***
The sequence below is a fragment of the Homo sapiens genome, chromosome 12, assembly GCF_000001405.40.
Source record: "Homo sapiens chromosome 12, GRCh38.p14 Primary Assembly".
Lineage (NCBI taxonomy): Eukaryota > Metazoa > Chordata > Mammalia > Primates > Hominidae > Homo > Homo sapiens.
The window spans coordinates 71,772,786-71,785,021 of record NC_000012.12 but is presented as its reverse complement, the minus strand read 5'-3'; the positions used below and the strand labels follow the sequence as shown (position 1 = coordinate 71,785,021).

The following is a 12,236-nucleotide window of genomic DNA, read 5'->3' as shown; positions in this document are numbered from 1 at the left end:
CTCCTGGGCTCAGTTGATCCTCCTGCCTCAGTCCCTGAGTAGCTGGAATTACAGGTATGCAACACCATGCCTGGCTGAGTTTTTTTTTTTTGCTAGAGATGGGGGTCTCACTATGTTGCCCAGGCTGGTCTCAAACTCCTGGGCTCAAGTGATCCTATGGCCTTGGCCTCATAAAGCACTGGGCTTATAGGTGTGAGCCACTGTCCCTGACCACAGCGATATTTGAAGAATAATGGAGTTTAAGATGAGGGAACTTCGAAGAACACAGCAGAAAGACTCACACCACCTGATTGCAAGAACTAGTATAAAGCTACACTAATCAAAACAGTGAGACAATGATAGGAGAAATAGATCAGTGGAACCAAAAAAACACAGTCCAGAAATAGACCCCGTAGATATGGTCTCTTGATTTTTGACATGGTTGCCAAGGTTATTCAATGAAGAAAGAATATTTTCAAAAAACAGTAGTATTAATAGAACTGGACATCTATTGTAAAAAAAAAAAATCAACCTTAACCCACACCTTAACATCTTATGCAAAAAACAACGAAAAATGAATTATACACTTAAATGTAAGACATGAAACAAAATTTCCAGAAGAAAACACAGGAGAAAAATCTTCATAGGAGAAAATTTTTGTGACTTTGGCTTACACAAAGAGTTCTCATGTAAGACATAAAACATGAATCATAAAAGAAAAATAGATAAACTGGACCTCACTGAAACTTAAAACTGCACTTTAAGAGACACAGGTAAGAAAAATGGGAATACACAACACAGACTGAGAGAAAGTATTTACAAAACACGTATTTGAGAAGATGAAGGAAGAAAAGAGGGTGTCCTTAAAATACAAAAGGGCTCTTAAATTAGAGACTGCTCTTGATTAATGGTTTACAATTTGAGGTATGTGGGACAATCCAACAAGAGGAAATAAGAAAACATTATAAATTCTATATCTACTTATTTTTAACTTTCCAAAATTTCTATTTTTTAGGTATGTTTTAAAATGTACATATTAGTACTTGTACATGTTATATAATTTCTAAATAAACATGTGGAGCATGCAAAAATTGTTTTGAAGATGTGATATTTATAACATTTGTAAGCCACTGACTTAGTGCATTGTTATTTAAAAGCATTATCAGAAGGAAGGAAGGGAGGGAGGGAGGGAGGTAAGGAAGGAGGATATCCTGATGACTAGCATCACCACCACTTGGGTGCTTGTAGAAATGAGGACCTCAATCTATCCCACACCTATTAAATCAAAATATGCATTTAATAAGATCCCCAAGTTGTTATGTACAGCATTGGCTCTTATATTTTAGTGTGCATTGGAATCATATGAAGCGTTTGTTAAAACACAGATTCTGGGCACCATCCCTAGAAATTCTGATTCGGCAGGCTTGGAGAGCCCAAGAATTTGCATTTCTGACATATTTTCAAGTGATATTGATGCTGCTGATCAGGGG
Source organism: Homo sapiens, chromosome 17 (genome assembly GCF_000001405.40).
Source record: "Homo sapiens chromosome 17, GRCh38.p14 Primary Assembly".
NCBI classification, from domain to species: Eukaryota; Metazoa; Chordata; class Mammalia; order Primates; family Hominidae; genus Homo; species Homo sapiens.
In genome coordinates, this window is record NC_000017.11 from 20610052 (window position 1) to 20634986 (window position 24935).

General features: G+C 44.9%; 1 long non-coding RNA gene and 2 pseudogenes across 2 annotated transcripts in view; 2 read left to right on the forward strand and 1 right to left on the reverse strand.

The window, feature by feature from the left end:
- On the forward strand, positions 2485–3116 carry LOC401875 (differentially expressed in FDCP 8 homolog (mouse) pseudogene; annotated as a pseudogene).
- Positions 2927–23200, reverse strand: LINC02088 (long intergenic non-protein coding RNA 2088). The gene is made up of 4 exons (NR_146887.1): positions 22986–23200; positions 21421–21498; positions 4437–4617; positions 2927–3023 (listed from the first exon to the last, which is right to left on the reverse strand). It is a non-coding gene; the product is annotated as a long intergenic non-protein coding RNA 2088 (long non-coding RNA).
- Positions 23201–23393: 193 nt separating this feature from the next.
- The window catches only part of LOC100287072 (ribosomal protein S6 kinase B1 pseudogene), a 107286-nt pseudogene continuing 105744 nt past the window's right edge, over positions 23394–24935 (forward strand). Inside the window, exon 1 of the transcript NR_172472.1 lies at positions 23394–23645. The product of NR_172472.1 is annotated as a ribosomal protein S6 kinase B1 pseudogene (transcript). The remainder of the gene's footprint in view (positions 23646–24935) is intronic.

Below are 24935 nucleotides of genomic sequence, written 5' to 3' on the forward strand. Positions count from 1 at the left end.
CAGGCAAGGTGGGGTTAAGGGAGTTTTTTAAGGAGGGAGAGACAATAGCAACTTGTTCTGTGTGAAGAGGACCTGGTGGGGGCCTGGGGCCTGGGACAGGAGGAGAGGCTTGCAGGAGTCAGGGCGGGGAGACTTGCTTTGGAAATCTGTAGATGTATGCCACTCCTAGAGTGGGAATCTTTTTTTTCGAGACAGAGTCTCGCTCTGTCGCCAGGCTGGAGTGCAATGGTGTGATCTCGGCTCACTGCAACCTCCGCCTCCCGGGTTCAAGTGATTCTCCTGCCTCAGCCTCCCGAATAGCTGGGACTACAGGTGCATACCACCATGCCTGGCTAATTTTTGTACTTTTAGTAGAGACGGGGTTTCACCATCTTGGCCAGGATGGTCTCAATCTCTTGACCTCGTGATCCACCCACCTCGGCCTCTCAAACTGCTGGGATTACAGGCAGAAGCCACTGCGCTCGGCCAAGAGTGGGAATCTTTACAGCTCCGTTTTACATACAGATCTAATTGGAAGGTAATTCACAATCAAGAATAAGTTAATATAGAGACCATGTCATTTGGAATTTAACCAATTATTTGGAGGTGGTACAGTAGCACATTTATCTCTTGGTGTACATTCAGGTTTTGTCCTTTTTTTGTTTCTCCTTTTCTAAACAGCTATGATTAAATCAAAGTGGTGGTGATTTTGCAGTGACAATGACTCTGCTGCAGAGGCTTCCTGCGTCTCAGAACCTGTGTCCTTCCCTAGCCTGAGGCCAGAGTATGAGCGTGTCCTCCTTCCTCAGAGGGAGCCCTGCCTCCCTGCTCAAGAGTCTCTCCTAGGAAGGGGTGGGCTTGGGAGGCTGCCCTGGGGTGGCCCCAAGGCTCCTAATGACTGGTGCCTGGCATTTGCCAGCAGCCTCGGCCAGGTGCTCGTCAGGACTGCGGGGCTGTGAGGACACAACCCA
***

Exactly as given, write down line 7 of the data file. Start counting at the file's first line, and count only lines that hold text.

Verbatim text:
Source organism: Homo sapiens, chromosome 17 (genome assembly GCF_000001405.40).